Jean Gabin fulfills what must be one of the earliest examples of the now well worn trope of the older man who has to come back for just one more job. Gabin, in what was apparently was his post-war comeback role, is a prime figure to fulfill such a role. This film came several years after his suave work in Pepe Le Moko, but Gabin did not lose a step in that time. In the early scenes, and really throughout the film, we do get plenty of classic smooth Gabin. Gabin once again just has this effortlessness in his presence here and just exudes the confidence of the character. This is a seasoned Gabin though and it seems like he even needs to try even less than he did in his earlier roles. Of course this is Gabin making it look so easy which is all the more notable here as Max is the ladies man to every woman in the general vicinity, and Gabin enables this to be wholly convincing. Again Gabin brings this charm with such ease that is perfect for this role as he presents a man who has just be on top of the world for many years, and this comes off him in a way that makes it so evident why he is such an appealing figure to just about everyone. Gabin sets his place at the head of the table without question.
Gabin though carefully compromises his role, in that obviously that confidence is something that is there and always evident yet he is aware of that even within the character in the right way. Gabin does not hide his age which works so well for the character who does not hide it on his own. Gabin though somehow makes himself seem all the more assured though in the way he delivers his lines about just wanting to retire early in the night, or his "I'm too old for this" type of lines. He has those in the film yet Gabin delivers them not as a man who is not unhappy about this, but rather is entirely content in this. There is a comfort in the age that Gabin presents that somehow only gives the character a greater inherent strength because of it. Gabin shows a man who simply know how to age, and some of his power seems to come from how well he is accommodate to himself essentially. In the first act Gabin has that needed presence as he does the little work he still deals with and Gabin makes Max the man at the top of his craft even in retirement. Again he could be the definition of smooth of how he creates in Max that skill of a master setting up the man who is at ease in his life, and someone who should never be taken lightly.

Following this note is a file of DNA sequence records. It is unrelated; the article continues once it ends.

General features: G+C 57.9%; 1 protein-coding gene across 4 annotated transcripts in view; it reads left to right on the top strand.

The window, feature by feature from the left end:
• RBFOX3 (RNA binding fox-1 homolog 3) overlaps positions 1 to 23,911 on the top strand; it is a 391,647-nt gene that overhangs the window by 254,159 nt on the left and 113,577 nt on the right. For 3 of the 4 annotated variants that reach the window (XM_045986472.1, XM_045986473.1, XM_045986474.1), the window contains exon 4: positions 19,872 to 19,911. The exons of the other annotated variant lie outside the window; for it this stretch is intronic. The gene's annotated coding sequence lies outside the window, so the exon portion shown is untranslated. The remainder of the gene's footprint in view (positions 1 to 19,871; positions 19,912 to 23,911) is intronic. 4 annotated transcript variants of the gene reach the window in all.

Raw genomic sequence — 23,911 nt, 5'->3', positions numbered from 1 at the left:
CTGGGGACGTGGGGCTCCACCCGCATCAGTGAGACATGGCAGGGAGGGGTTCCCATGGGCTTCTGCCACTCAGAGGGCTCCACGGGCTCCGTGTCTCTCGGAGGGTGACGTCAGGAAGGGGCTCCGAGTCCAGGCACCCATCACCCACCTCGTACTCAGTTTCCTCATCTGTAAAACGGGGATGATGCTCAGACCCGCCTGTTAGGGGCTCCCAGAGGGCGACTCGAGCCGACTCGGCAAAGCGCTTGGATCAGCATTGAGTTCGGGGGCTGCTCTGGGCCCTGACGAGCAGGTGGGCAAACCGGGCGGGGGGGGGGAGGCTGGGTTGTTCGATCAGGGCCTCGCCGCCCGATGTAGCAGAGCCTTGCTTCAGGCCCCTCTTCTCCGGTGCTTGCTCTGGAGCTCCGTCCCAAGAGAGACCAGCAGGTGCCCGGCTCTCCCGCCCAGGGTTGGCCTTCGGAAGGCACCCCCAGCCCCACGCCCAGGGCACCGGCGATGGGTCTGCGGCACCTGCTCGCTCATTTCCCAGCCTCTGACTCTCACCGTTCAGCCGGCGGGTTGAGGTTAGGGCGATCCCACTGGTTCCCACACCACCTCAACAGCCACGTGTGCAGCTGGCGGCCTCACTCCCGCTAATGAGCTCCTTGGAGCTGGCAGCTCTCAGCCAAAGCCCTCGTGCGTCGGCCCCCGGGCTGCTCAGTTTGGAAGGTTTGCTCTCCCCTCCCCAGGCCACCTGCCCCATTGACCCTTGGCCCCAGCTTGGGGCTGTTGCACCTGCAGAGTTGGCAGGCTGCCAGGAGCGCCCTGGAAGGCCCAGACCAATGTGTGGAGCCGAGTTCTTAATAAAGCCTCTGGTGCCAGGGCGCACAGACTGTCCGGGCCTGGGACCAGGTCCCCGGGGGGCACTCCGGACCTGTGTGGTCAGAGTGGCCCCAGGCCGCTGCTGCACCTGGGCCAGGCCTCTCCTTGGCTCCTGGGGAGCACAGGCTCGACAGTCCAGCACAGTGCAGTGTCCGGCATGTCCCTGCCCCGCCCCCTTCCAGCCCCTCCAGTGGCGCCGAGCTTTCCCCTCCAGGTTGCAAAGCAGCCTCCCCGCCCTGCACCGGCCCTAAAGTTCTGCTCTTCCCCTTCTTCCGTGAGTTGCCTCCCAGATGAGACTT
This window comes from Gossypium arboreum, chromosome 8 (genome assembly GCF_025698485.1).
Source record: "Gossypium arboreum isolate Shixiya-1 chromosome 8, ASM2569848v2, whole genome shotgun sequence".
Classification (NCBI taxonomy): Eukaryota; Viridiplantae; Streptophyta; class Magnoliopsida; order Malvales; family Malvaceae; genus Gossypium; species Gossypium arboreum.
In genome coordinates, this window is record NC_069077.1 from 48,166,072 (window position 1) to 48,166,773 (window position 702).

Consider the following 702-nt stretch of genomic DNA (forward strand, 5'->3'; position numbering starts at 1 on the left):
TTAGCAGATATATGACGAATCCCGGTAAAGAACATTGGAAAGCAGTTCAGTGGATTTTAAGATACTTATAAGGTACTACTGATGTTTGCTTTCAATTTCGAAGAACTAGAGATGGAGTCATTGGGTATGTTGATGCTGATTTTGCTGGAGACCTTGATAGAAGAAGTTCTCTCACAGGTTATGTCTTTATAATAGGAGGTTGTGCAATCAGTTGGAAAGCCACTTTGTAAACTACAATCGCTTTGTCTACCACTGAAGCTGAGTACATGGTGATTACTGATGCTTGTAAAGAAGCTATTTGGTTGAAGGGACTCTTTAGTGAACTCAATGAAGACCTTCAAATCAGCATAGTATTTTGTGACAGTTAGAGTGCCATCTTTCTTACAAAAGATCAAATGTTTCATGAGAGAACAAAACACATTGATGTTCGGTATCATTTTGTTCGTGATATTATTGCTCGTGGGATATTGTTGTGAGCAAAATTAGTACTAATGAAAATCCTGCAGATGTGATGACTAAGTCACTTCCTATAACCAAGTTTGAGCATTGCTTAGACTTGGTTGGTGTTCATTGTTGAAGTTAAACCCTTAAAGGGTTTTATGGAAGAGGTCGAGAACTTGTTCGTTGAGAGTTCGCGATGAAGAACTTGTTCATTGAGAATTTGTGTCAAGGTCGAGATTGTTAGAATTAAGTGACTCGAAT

Unfortunately a younger gangster does try to force Max out of his semi-retirement by launching a plot involving kidnapping his old partner Riton (Rene Dary) in order to extort the considerable loot from an old heist. Once the plot starts, matching the perhaps less films that would come later, Max reveals his particular set of skills. Gabin, despite already seeming such a confident and strong figure manages to take it even further in these scenes. Gabin in these scenes, as Max breaks down the situation and goes about taking down his opponents, reminded me a bit of Alain Delon in Le Samourai or even more fittingly Albert Finney in Miller's Crossing. In that Gabin just in his physical manner is this man who apparently was born for this life and was destined to be a gangster. In every moment Gabin offers that complete control and even a certain thrill of it. Gabin shows Max technically exactly where he should be as he goes about defeating his much younger opponents. This is not merely Gabin being well, cool, there is more to the role in regards to his relationship with Riton. Although Max derides him early Gabin delivers these lines with the utmost warmth actually showing the very strong soft spot that Max has for his old partner, and a genuine love within the gangster. This carries the right underlying poignancy through the story as Gabin emphasizes that this goes further than business for him. Gabin holds onto this idea so effectively building towards his final moment in the film which is this nuanced but oh so powerful reaction where Gabin so subtly reveals Max's quiet sorrow due to the events of the film. This is a great performance by Jean Gabin as he perhaps set the initial standard for the badass ready for just "one more job".